Sommerville, C. John. The Decline of the Secular University. New York: Oxford University Press, 2006.
Chapter 5, “Trouble Judging Religions” pp. 61-73
Sommerville has previously demonstrated that religious thought of one kind or another is of great importance to humanity. He observes that at times academia has tried to deny this or embrace it, but that making reasoned judgments about religious claims is very difficult in the academy (Sommerville 2006, 61). The difficulties are compounded by the fact that religions disagree with one another. Therefore it bcomes necessary to weight the claims of various religions (Sommerville 2006, 62). Furthermore, adherents to different religions are an important mark of the religion in practice, though their behavior may or may not reflect the religion’s doctrines or tenets accurately. Even within adherents of one religion there may be vastly different ways of living out the religion (Sommerville 2006, 63). Sommerville further observes that in much of academia religious thought is ignored or ridiculed.
Sommerville observes “that a religion can be judged only on the basis of another religion (Sommerville 2006, 63). This is unsettling specifically because it forces one to formulate creedal statements which draw one’s own religious views as superior to others. Because of this tendency to elevate our own religion, we may look for a scientific or ethical, rather than a religious, reason to affirm one way of life (Sommerville 2006, 64).
Finding a nonreligious basis for belief is problematic. Sommerville observes that “intelligence is built on beliefs. . . Belief amounts to the assumptions, the prereflectve commitments, that lie beneath our thinking (Sommerville 2006, 64). For instance, scientific inquiry in the West is built on a presupposition that nature is essentially regular. The presupposition is a statement of faith. Evaluating the consistency of our presuppositions is one of the tasks academics must engage in. Yet Sommerville finds it a very difficult task for the academy.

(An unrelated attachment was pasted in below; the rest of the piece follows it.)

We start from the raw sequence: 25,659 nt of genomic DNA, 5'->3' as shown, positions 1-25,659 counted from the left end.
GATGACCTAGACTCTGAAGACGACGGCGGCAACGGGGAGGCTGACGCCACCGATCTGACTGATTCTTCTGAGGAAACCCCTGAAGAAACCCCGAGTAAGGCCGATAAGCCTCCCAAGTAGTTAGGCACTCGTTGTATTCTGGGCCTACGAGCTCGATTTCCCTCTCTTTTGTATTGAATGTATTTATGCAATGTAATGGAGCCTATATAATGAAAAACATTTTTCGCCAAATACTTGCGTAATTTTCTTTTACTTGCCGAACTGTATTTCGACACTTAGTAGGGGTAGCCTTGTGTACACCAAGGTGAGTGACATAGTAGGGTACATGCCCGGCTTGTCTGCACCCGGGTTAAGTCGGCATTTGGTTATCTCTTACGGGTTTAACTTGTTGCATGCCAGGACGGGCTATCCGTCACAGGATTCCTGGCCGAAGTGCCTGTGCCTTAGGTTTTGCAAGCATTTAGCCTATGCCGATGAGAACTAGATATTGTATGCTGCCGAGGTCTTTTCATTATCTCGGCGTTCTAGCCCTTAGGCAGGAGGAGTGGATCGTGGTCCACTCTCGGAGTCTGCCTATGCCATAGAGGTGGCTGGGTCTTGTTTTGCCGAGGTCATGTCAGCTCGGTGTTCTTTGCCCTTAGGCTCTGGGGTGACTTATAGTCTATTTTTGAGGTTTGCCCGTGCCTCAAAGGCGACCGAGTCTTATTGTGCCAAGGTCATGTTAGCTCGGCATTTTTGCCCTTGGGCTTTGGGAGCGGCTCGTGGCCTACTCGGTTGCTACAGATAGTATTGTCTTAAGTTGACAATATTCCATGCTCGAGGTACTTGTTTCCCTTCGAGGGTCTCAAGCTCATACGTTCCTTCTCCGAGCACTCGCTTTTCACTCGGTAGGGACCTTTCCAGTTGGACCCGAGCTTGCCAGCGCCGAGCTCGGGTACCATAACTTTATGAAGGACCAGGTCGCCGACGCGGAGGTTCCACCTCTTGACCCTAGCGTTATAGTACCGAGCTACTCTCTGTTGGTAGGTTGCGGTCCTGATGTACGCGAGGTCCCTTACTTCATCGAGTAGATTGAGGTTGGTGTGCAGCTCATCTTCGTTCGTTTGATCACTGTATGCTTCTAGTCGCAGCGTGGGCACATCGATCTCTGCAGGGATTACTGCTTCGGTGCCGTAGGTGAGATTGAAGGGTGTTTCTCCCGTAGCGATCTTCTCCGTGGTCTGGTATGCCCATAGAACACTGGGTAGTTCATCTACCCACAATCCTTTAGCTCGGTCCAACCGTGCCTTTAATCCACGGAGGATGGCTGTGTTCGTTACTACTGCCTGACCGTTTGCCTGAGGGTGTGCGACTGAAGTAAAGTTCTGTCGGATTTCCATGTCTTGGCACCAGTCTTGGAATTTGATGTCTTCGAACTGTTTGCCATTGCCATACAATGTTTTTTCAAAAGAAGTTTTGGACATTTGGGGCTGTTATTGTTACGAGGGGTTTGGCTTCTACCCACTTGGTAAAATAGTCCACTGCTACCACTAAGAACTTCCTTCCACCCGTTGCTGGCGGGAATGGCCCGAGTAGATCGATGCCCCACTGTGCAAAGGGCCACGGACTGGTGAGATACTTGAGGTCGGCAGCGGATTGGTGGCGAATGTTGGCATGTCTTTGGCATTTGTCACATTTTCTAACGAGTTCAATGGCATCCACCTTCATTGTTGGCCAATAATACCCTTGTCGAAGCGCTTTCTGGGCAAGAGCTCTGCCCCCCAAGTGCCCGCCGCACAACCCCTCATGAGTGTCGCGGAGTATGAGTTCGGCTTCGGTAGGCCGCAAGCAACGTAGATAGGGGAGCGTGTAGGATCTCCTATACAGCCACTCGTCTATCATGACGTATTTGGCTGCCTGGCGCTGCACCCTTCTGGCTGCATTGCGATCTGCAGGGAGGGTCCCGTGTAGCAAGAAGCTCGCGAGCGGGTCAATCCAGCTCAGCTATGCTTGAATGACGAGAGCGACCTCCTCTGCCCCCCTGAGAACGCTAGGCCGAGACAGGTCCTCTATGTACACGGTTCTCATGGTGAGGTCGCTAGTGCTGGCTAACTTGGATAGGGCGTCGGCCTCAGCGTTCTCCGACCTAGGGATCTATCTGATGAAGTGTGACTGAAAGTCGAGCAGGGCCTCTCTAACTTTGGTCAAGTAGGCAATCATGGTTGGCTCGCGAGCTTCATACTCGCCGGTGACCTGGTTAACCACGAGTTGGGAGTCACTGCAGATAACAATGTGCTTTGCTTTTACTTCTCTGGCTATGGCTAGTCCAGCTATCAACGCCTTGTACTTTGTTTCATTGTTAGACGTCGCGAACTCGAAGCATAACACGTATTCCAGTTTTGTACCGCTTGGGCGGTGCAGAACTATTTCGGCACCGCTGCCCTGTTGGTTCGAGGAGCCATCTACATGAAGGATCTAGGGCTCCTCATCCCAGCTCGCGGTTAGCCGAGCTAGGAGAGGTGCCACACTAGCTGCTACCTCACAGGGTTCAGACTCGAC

We may assume that a religion or religious studies department would be at the forefront of evaluating religious claims. However, Sommerville observes that these departments prefer to take an objective approach, looking at religion from outside (Sommerville 2006, 67). In contrast to the objective view of a religion, Sommerville suggests a genuine seighing of actions and creeds. For instance, many of the common objections to Christianity speak against historical events seen by many as sinful. He mentions, among others, religious wars, persecution, slavery, racism, and the like. Bu why are these recognized as wrong? Who told us that they are violations? “The criticisms [of religion] were religious in their origin” (Sommerville 2006, 69). Sommerville points out that ethics are relative by nature, as they are built on different philosophical presuppositions. “In short, we judge other religions on the basis of our own religion. Indeed, we discover what our actual religion is by the judgments we render” (Sommerville 2006, 70). Our judgments will differ form those of others based n the presuppositions used. In the end, all our policy becomes a religious decision.
Sommerville maintains that the academy cannot adequately define what religion is, not to mention making an attempt to weigh religious claims (Sommerville 2006, 71). Because academics insist on objectifying religion, they can never expect to make adequate evaluations of it. It is clear that religions differ from one another, but academics are not well prepared to say how or why it would matter (Sommerville 2006, 73).